While describing the new changes as part of ‘an even greater, safer and modern bill’, Premier Dr Natalio Wheatley and his fellow lawmakers passed an amended version of the controversial Police Act in the House of Assembly (HOA), last evening, March 9.
The government withdrew the previous version of the bill and returned with a version of the principal act which the Premier said addresses the major concern of taking intimate samples.
One of the challenges with the previous bill was that persons would be required by law to give intimate samples to police officers without their consent.
However, Premier Wheatley shared that with the amended legislation, consent must now be given to take or record such intimate samples.
“In the event where a person refuses to consent to the taking of his or her intimate sample, a member of the [police] force may take an intimate sample without the consent of such person after obtaining an order providing for an intimate sample to be taken, signed by a magistrate or a judge of the High Court,” the premier explained.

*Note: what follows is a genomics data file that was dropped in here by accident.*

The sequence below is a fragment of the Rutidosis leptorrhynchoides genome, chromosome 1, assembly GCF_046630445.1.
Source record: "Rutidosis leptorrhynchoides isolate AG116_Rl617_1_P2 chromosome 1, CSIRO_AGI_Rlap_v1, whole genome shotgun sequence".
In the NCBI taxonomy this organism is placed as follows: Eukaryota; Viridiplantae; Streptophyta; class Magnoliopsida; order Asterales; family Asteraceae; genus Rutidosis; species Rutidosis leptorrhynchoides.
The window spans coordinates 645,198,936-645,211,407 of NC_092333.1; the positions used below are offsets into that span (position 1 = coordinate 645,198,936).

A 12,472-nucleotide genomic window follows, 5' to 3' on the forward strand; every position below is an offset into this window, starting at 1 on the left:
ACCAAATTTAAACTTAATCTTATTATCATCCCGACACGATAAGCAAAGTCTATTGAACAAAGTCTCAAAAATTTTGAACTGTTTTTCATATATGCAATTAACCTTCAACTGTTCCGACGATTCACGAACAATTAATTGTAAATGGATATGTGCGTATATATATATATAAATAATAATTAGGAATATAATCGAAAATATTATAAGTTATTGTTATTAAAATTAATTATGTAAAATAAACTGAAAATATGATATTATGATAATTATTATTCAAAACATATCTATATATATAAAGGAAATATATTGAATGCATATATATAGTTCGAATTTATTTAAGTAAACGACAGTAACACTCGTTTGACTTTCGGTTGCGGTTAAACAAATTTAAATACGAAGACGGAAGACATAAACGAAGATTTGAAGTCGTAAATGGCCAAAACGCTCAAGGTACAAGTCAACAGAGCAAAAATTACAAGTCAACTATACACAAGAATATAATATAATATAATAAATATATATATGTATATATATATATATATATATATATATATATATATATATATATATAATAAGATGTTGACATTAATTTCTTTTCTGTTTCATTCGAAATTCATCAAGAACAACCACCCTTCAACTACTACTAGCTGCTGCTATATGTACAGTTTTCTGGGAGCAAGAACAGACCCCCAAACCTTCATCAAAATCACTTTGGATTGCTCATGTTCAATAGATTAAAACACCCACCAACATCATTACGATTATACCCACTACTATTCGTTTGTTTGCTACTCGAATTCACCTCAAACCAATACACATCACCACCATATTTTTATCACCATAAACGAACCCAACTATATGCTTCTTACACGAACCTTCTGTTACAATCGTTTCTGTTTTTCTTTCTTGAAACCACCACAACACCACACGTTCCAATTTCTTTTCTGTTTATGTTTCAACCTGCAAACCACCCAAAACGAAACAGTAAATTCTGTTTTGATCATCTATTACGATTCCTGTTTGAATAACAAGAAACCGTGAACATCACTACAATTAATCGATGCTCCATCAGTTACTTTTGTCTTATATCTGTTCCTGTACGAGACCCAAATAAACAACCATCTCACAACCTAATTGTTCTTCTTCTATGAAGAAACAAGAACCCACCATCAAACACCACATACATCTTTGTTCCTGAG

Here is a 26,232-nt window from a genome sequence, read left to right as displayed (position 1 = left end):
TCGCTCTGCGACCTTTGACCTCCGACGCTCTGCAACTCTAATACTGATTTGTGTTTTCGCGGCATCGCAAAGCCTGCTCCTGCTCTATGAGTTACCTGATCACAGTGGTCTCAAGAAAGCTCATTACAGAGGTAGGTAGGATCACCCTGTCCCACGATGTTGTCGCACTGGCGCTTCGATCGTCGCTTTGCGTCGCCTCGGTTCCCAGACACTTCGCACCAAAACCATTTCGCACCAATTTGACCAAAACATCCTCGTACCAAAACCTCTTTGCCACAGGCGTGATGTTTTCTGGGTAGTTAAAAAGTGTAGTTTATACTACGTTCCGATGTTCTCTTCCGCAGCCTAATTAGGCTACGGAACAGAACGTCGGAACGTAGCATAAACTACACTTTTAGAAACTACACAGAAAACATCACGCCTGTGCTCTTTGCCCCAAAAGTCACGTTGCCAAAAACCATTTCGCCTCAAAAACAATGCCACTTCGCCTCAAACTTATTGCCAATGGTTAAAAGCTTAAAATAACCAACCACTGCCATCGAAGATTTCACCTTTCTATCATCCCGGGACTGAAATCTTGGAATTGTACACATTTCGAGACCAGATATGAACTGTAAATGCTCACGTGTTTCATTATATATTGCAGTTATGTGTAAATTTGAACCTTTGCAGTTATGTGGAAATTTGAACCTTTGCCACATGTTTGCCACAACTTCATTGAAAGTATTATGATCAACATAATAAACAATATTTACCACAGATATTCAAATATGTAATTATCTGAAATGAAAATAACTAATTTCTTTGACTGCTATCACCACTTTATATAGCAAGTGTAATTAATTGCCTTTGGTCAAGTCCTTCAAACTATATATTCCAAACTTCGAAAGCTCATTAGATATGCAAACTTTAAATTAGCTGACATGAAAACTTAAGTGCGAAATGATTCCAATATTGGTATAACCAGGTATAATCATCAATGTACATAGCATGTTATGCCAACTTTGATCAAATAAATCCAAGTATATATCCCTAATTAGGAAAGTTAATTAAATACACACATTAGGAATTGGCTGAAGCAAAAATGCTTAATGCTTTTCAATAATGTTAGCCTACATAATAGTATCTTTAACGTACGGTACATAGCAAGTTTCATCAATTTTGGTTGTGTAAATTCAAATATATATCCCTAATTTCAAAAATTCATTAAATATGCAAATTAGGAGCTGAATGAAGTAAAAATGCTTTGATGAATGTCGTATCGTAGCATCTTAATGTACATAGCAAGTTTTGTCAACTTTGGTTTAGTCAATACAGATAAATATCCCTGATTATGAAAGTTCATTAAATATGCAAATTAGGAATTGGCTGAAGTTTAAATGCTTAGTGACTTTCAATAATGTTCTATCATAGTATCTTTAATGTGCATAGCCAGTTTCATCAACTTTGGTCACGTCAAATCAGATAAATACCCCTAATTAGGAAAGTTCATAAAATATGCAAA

He said this request to the court must be made in writing by a member of the police force, and it should state the offence being investigated and detail the grounds for believing that the person from whom the intimate sample is sought is involved in an arrestable offence.
Furthermore, Dr Wheatley said the written request must also state how the officer making the request believes that the intimate sample will prove or disprove the involvement of the person from whom the intimate sample is sought in the arrestable offence being investigated.
Under the new law, the premier said an intimate sample shall not be taken from a child unless consent has been obtained from the parent or guardian of that child or an order of the court authorising the taking of a sample from the child is obtained.
Governor John Rankin
previously expressed that he was hopeful lawmakers will return the substantive Police Bill, which came under fire from members of the public, back to the House for debate at a later stage.